Having been in some sort of retail business for 29 years or so, I sometimes have to wonder at what passes for customer relations these days. The practices employed by some companies makes me shudder. Especially when that company is in the bicycle business. Since I work at a shop, it hits a little closer to home, I guess.
Recently, there have been some not so pleasant reminders of poor company communications with their customers. One of them not directly related to the shop I work at, and one of them is. Both instances of poor customer relations are similar in these two cases. The customer wants a product. Product in question is new, and not yet available. A date is given by the company as to when to expect delivery of said product. Then.........you guessed it, the product doesn't show up when promised. A new date is given to expect the product by, and...........yep! No dice! Both situations have not been resolved yet, and both go back to the fall of last year. NOT ACCEPTABLE!!
Look, there are plenty of reasons that the companies in question might have for the delays. Some legitimate ones too, I'd bet. Problem is...........the customer doesn't know that! The company didn't communicate the problem to the consumer. The consumer is left to believe that the company lied to him, because what else is he supposed to think? Why don't companies communicate the problems they are having with the consumer? I suppose one of the things they are worried about is looking bad. Huh? Is that better than looking bad because you appear to be lying? Hmm.............time to rethink things, me-thinks!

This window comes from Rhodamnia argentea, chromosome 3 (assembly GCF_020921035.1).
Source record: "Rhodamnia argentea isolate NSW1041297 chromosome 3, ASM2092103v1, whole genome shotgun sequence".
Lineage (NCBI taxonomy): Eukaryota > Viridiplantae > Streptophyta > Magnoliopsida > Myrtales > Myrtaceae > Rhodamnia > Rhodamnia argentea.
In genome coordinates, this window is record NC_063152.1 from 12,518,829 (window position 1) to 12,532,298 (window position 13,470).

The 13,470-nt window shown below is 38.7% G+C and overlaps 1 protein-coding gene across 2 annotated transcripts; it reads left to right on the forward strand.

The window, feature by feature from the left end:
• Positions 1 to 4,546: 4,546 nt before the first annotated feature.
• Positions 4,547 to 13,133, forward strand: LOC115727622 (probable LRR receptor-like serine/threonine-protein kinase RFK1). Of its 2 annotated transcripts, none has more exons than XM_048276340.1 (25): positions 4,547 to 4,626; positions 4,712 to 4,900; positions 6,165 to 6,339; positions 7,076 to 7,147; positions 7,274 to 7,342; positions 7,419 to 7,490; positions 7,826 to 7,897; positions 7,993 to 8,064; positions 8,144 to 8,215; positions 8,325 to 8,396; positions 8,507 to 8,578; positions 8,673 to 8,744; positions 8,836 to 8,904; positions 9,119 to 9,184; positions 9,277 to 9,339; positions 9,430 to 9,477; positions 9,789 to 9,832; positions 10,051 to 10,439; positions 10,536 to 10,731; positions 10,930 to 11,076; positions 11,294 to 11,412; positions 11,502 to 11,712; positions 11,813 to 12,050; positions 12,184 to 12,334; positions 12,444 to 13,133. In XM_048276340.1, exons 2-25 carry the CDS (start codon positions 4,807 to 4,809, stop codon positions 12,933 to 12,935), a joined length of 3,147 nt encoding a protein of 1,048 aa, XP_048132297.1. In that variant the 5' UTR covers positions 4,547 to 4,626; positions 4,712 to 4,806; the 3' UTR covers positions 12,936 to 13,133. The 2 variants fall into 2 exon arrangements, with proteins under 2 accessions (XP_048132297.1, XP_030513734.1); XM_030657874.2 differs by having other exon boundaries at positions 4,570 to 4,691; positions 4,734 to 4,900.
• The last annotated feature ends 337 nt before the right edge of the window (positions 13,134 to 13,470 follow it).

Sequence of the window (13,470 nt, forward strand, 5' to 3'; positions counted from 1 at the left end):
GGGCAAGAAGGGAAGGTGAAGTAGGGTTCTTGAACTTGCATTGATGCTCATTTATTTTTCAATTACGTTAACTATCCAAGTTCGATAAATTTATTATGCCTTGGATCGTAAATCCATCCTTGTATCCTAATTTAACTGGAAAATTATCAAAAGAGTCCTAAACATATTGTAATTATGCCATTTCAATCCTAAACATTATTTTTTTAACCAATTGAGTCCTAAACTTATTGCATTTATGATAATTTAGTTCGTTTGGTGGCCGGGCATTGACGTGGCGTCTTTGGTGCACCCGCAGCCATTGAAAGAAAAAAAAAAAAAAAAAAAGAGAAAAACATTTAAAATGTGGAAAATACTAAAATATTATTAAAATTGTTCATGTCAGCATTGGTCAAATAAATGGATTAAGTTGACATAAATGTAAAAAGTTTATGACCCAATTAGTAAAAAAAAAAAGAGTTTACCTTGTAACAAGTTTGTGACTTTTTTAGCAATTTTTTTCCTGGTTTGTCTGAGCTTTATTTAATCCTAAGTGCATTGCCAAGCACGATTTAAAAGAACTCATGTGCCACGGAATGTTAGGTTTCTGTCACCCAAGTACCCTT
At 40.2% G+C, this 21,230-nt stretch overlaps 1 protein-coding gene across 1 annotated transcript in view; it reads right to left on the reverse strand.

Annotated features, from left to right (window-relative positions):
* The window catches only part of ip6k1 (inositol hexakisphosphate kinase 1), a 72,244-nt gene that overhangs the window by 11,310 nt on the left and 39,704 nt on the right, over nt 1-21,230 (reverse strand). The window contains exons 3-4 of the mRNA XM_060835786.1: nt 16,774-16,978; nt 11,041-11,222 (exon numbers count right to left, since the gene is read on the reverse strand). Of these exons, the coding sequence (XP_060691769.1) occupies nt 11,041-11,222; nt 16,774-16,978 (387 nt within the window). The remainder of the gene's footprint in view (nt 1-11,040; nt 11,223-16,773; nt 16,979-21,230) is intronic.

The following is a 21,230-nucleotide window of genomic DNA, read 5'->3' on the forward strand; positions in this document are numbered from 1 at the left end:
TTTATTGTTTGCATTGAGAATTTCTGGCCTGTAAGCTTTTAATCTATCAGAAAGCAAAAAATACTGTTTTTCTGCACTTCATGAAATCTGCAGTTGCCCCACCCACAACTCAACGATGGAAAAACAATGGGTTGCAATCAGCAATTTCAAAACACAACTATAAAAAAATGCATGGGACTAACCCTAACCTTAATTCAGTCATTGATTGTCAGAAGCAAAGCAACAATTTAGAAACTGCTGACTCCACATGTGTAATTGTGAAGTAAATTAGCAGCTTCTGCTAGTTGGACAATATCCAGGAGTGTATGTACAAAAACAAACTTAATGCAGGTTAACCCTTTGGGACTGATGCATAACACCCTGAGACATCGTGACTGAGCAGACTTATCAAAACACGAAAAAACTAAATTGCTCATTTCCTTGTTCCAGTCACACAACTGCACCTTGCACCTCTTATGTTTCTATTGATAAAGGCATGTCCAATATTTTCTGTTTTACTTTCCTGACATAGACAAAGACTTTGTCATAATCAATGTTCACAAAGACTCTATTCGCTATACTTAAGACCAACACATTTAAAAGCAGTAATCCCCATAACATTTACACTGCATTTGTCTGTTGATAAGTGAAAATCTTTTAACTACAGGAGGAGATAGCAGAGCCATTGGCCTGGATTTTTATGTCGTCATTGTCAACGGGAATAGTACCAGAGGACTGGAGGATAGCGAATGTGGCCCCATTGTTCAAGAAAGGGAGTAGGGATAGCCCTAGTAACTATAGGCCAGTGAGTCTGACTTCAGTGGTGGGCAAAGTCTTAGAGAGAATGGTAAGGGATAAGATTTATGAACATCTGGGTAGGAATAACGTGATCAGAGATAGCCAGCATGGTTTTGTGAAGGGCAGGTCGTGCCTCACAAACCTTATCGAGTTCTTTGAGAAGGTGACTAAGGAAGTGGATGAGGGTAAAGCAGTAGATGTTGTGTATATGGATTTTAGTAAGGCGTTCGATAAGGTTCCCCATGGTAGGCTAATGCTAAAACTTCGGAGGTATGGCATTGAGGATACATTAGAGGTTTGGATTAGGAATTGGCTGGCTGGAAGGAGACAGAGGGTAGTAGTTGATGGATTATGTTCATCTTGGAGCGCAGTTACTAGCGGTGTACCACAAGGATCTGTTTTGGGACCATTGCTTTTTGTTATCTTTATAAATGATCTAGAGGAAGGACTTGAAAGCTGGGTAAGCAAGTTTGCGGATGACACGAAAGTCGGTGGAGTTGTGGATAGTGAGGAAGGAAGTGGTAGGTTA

Want to see a better examples? Check out Surly, or Salsa for some. Both companies utilize blogs to keep consumers updated on manufacturing hiccups, product delays, product developements, and to tell folks when to expect things to be in stock. Salsa also has some of it's employees posting on internet forums where they can directly dialogue with consumers. There they can disseminate information and gain valuable feedback. They are able to react to consumers demands more quickly, and can keep a product delay from being seen as a broken promise by explaining the circumstances behind it.
Communication people! When are they ever going to learn!
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